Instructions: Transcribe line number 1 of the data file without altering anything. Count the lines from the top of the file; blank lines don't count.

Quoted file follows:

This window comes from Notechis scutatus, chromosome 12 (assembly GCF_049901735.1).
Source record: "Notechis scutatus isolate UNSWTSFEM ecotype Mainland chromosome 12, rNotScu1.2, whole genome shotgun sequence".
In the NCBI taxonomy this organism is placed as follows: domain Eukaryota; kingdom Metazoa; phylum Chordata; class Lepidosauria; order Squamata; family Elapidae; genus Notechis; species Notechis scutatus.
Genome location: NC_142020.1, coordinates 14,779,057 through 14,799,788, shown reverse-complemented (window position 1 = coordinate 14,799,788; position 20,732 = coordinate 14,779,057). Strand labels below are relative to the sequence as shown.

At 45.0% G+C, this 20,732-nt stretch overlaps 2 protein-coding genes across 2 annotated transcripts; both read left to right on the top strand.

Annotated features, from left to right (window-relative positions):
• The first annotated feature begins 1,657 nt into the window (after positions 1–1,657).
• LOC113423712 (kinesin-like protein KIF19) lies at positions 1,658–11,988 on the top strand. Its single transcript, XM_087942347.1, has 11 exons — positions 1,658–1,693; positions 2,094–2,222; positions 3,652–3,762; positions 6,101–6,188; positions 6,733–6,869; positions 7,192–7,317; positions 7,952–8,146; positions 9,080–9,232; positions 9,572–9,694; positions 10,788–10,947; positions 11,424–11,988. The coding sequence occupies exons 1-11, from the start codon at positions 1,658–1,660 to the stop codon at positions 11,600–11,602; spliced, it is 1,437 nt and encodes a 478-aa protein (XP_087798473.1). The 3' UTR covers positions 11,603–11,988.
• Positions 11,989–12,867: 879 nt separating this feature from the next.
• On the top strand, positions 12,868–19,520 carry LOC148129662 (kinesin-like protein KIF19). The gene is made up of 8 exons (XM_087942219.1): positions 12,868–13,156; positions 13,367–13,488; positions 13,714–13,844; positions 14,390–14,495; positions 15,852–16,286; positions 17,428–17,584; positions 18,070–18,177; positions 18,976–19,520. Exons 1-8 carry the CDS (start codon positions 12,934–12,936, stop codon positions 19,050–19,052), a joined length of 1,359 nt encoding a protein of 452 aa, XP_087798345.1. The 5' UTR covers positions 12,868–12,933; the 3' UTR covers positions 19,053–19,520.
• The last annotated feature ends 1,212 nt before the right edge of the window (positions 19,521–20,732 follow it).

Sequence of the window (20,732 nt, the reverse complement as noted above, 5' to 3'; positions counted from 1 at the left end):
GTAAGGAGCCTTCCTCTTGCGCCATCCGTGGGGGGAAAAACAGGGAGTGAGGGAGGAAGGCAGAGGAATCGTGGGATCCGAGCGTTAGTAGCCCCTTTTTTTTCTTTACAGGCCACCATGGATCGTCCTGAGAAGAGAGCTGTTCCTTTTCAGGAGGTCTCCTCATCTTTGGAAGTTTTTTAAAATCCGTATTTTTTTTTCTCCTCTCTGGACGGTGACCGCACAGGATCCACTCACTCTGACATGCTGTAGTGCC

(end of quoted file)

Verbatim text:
This window comes from Notechis scutatus, chromosome 12 (assembly GCF_049901735.1).